We could go on.  When we see the messianic prophecy in Psalm 22:16-17 in which we see that David (or his descendant in this case) will be pierced by hands and feet, and that his garments will be gambled over.  Does Mr. Khan have a better interpretation than the obvious–that this is about Jesus?  Or what about the thirty pieces of silver in Zechariah 11:12 or the riding into Jerusalem on a colt, the foal of a donkey in Zechariah 9:9.  Does Mr. Khan have a better interpretation than that this is about Jesus?  To be honest, I think it would be better if Muslim critics were to stop pointing out the rather obvious evidence that Jesus was in fact killed by crucifixion and that he is the Messiah.  Like they say, “Thou protest too much.”  If you want to call these rather obvious references to Jesus “misinterpretations,” and then not offer believable alternative interpretations, it seems to me that this does not even amount to an argument.

Then Mr. Khan makes such an obviously false statement, that it makes me wonder if this so-called “Bible expert” has even read the entire Old Testament.  He has the nerve to say that the main purpose of the prophets of the Old Testament is as future-tellers (or possibly he is saying that Christians believe this is their principle purpose).  I have never met a single Christian who believed that the principle role of the prophets was to tell the future.  Or put it this way, whether it is Khan or a Christian who might possibly believe this, then they ought to read the prophets.  The principle message of the prophets is that there is one God, that God is YHWH, and that people need to repent of their sins, obey God, and behave righteously.  Less than 5% of Old Testament prophecy is future-telling, as all Christians who read the Old Testament know.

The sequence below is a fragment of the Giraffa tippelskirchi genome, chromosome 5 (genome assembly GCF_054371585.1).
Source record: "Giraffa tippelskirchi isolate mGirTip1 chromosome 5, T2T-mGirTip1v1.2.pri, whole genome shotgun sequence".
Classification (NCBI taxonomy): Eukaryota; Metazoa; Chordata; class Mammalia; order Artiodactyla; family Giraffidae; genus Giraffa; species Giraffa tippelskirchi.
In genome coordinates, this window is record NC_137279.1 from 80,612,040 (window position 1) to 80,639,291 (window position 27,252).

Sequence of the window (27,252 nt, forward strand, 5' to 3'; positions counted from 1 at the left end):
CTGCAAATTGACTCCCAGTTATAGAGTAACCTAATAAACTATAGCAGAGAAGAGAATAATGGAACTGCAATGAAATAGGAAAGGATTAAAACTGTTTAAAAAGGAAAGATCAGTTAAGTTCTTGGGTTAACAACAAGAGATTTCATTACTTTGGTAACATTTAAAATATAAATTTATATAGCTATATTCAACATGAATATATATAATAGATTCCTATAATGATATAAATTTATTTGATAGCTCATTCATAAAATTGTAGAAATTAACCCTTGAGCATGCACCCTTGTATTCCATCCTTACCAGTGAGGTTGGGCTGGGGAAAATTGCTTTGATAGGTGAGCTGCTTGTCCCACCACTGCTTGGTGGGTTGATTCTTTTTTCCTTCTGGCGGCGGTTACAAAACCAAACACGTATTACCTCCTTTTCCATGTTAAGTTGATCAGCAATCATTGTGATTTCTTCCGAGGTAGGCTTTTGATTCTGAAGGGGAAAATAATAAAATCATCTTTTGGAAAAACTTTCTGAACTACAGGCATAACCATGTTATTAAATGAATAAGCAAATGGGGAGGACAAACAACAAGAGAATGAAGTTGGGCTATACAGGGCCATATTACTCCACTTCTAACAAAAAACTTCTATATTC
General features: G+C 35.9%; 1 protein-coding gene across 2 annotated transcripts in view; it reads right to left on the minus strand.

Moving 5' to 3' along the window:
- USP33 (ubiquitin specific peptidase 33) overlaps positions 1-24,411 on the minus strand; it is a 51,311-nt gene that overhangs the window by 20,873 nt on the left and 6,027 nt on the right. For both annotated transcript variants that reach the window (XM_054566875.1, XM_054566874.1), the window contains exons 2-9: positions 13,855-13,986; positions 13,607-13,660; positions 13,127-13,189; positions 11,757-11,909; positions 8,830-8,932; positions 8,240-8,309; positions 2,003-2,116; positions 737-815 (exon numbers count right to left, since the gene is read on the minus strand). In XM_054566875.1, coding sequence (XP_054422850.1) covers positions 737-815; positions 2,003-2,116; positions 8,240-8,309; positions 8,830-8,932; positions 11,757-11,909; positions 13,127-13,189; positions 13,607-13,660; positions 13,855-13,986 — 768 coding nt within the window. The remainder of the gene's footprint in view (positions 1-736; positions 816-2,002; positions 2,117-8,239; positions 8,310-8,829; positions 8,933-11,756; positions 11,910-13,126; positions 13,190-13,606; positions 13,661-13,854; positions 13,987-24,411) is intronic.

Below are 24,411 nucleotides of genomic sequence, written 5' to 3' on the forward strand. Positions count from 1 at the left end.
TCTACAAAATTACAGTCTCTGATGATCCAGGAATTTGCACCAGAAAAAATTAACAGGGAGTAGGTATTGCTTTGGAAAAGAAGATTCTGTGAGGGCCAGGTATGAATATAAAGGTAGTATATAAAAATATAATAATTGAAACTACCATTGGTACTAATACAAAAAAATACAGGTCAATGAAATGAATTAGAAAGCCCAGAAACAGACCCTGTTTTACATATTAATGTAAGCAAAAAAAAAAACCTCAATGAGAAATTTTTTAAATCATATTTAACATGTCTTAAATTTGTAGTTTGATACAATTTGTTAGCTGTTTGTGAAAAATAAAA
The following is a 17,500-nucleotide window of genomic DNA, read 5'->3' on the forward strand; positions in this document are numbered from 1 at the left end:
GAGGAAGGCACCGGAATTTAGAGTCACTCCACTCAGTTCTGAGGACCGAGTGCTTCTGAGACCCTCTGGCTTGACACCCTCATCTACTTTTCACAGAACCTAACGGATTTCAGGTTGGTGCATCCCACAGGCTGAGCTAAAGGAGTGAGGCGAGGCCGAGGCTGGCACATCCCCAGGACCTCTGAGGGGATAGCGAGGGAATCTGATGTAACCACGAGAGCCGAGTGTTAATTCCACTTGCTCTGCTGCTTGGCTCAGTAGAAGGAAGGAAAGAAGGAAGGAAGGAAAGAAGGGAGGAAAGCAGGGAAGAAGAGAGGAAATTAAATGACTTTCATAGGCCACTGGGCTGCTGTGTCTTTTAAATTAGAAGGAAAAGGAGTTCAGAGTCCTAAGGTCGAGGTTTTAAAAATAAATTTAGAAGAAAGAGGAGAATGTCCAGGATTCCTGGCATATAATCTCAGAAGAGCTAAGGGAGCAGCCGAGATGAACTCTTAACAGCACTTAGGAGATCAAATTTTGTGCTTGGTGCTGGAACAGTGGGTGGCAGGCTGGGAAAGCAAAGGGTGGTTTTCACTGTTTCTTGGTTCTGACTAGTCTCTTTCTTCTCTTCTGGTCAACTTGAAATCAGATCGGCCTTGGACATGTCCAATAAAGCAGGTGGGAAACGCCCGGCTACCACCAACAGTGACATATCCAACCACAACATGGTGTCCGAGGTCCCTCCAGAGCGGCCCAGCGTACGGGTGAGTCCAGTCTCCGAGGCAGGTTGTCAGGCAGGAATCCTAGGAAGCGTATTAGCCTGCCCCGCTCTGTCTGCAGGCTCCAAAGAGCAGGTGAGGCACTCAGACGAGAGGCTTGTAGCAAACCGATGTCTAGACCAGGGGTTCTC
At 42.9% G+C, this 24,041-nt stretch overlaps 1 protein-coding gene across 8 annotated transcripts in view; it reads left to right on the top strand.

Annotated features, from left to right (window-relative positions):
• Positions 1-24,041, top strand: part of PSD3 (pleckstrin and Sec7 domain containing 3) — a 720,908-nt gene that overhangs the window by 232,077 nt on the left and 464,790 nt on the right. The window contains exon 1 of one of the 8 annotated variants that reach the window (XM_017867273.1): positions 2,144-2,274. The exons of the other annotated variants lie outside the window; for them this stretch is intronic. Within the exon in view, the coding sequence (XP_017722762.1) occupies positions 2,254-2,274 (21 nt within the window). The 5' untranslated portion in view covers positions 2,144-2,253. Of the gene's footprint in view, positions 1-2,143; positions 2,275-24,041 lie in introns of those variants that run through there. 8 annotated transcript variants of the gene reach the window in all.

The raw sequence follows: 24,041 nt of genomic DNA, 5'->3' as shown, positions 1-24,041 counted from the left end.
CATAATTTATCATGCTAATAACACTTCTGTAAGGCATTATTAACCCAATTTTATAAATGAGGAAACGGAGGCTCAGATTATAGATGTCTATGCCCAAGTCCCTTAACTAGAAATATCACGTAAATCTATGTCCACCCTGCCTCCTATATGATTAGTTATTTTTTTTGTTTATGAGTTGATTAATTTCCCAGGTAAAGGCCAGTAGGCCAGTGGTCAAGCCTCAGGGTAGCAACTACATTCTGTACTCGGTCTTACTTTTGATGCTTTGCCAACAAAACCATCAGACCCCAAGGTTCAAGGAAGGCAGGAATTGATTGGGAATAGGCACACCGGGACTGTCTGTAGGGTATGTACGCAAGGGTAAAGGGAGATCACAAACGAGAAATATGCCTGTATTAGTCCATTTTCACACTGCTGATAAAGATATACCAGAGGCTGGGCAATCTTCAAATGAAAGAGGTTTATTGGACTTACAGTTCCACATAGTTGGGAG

But, indisputably, there is future-telling by the prophets in the Old Testament, which even Mr. Khan appears to recognize.  And there is no inspired future-telling in the Quran.  Why? Could it be because it is not inspired, and therefore, its writer did not have the ability to know the future?  Let the reader decide.  But there certainly is much future-telling in the Bible, even though this is not the principle content of the Old Testament.  God challenges the non-believer (including the Muslim) with these words:  “Tell us, you idols, what is going to happen. Tell us what the former things were… Or declare to us the things to come, tell us what the future holds, so we may know you are gods.” (Isaiah 41:22)  I say, tell us, Muhammad, if you are a true prophet, what the future holds.  Or there is Isaiah 44:7.  “Who then is like m? Let him proclaim it. Let him declare and lay out before me what has happened… and what is yet to come–yes, let them foretell what will come.”  This God does repeatedly in the Book of Isaiah, such as in Isaiah 7:14, Isaiah 9:1-6, Isaiah 45:1 and many more unambiguous fore-tellings, none of which are found in any other claimed religious writings.

These Muslim critics perversely reveal that they are well aware of the biblical evidence for inspiration when they claim that the Bible does not have forth-telling as a means to counteract some of the evidence for the inspiration of the Bible, when they have none of their own.  Mr. Khan, your rhetoric and your apparent limited understanding of the Bible reveal, not evidence to disbelieve the Bible, but reason to believe that the Bible is inspired by God. Thanks for helping people come to believe that Jesus is the Messiah, the Son of God.

John Oakes